Hopes for a grand bipartisan debt limit deal took a big hit Tuesday after Sen. Tom Coburn pulled out of the “gang of six” talks.
“I’m not planning on participating at this time,” the Oklahoma Republican told reporters, citing an impasse on entitlement spending.
Fellow GOP gang of six member Sen. Saxby Chambliss (Ga.) said the group would not go on as a “gang of five.”
“No, we won’t,” he said.
But Senate Majority Whip Dick Durbin, who also belongs to the group, said that the remaining five members would meet Wednesday and that he hopes they will continue their work even if Coburn does not return.
“He’s made a valuable contribution, but we have worked so long and so hard, I hope that we can finish this and present it to the Senate,” the Illinois Democrat said.
Chambliss expressed hope that Coburn would eventually return to the group and that something could still be worked out.
“We’re going to continue the effort. I would hope that eventually we’ll still as a group of six be able to come to some long-term resolution of the issue, but that’s not going to happen short term,” Chambliss said.
The group has been working for months on a $4 trillion package of deficit reductions based on last year’s fiscal commission plan, but progress had come to a halt.
“You come to a point in time where people can’t give or won’t,” Coburn said.
He said he would return to the talks if things change. Coburn added that he didn’t think there was enough reform of entitlements, such as Medicare and Social Security.
“We have to do what’s best for this country regardless of who it costs or what, but it’s got to be balanced,” he said.
Coburn declined to go into detail because there was still a chance the talks could be revived.
But one source close to the talks said the break occurred after Coburn demanded an additional $130 billion in Medicare cuts over the next decade from current beneficiaries. That proposal goes beyond what was included in the president’s fiscal commission plan, on which the group was basing its talks.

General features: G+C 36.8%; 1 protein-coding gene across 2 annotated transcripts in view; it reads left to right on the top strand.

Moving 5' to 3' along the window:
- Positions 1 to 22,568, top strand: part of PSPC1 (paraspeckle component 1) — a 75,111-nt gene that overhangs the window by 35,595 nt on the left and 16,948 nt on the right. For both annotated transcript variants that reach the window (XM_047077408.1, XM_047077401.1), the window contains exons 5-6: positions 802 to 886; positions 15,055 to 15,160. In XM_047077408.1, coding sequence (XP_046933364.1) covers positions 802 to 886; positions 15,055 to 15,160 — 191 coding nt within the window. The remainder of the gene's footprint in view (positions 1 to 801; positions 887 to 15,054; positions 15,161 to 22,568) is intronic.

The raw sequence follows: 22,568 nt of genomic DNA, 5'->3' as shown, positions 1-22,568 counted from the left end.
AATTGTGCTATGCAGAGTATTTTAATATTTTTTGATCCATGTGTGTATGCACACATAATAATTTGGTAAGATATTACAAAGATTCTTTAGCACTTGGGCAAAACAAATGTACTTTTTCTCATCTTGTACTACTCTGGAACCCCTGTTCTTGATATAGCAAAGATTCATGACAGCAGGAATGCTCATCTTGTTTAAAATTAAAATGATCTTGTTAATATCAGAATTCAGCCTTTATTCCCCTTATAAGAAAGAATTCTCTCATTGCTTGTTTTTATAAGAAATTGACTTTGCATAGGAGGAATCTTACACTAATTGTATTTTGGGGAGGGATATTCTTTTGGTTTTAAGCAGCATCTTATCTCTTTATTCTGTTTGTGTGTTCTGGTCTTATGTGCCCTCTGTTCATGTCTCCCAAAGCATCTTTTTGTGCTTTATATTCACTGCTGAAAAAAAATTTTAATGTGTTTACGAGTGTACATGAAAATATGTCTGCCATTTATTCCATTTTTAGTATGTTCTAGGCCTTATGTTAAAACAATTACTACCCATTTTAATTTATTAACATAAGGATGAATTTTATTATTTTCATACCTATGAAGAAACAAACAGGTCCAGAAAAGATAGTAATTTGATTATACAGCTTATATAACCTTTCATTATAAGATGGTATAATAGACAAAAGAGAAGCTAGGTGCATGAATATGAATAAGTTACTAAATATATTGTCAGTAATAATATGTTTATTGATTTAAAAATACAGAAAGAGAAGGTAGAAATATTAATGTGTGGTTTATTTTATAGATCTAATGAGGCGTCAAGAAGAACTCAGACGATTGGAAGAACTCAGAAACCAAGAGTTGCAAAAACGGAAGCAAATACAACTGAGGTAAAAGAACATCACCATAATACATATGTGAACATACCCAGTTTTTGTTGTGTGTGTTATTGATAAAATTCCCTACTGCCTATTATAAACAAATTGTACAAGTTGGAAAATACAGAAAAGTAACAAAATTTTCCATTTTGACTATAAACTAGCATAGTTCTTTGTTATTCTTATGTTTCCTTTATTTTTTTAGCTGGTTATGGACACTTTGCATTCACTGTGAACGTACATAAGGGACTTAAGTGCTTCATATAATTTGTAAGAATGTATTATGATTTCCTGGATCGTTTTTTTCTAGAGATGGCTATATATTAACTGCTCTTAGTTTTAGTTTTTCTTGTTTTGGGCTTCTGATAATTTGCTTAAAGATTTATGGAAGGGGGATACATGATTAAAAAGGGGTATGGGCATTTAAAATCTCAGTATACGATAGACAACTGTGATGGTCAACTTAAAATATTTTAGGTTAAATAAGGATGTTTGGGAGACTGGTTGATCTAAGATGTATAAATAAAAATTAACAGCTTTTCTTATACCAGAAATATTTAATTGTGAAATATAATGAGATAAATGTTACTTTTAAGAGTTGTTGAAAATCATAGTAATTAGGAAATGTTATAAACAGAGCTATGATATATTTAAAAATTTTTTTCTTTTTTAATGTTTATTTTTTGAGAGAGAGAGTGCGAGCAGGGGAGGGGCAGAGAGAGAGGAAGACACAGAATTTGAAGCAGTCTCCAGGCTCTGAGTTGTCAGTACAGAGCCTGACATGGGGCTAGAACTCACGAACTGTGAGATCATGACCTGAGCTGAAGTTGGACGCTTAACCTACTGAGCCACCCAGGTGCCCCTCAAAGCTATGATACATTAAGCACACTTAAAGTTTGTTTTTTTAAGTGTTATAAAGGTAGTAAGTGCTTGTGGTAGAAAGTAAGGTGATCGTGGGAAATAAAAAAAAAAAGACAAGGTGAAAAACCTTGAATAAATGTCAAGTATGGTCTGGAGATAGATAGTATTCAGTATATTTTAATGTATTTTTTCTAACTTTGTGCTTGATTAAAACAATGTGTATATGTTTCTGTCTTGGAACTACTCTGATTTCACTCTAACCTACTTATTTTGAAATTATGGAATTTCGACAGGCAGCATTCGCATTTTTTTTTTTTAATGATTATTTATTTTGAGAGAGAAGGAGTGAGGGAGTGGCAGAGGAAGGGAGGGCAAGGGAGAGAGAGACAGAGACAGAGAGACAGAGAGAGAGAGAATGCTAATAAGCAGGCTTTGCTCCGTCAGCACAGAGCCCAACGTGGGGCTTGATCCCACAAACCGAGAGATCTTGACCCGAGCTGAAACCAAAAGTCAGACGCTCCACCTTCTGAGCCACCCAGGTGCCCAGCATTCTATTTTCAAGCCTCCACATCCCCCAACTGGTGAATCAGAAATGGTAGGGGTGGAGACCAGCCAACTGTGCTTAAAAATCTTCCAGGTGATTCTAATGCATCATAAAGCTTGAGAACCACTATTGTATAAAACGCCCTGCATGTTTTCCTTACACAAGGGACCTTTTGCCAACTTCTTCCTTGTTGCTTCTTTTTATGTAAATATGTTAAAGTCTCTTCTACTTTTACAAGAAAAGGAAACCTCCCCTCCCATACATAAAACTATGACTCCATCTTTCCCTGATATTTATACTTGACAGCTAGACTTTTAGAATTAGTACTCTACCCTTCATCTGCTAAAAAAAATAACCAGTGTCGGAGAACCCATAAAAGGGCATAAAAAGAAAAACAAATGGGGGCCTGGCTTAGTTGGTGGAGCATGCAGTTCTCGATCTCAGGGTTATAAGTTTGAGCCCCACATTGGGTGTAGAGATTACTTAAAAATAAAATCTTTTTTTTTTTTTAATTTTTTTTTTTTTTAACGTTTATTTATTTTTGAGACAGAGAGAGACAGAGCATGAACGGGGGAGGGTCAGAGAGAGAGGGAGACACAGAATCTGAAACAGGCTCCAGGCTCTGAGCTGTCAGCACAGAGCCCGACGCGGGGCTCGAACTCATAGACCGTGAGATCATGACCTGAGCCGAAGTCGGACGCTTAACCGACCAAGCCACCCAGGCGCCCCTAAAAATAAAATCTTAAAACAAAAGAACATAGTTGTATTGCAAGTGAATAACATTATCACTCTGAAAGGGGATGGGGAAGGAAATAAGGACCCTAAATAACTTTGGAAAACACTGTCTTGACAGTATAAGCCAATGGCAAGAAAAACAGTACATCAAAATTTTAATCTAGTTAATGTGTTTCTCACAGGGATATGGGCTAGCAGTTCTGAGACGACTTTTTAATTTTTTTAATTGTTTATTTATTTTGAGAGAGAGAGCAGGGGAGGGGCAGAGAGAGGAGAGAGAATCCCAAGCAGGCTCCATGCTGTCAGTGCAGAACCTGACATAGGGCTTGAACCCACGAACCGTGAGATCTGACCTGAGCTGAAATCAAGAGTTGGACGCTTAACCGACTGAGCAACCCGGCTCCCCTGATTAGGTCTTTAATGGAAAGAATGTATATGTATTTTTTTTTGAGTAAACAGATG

“He is asking for deep Medicare cuts beyond what the fiscal commission proposed and beyond even Paul Ryan’s [R-Wis.] proposal,” the source said. “That is just not going to happen.”
Still, Coburn remained committed to raising federal revenues as part of any deal. The group has been working on a proposal that would lead to lower tax rates overall but would bring in more revenue by eliminating some tax subsidies and credits.
The willingness of Coburn and the other Republican members of the gang of six — Chambliss and Mike Crapo (Idaho) — to consider increasing revenue has made them a target of Grover Norquist, president of Americans for Tax Reform. It also has put them at odds with GOP leadership, which has repeatedly rejected any proposals for additional tax revenue, even if they are is accompanied by lower tax rates.
But the group has appeared to lack support from leaders of both parties. Senate Minority Leader Mitch McConnell (R-Ky.) dismissed the group’s talks in recent weeks, saying repeatedly that the bipartisan negotiations led by Vice President Joseph Biden were more likely to lead to a deal. Biden’s group has agreed so far on about $150 billion in spending cuts but still has a long way to go, said Minority Whip Jon Kyl (Ariz.), whom McConnell tapped to be the Senate GOP’s lead negotiator with Biden.
Nonetheless, lawmakers on both sides of the aisle had repeatedly put their hopes in the group, which also includes Budget Chairman Kent Conrad (D-N.D.) and Sen. Mark Warner (D-Va.). Earlier this year, 64 Senators — 32 from each party — signed a letter to President Barack Obama praising the group.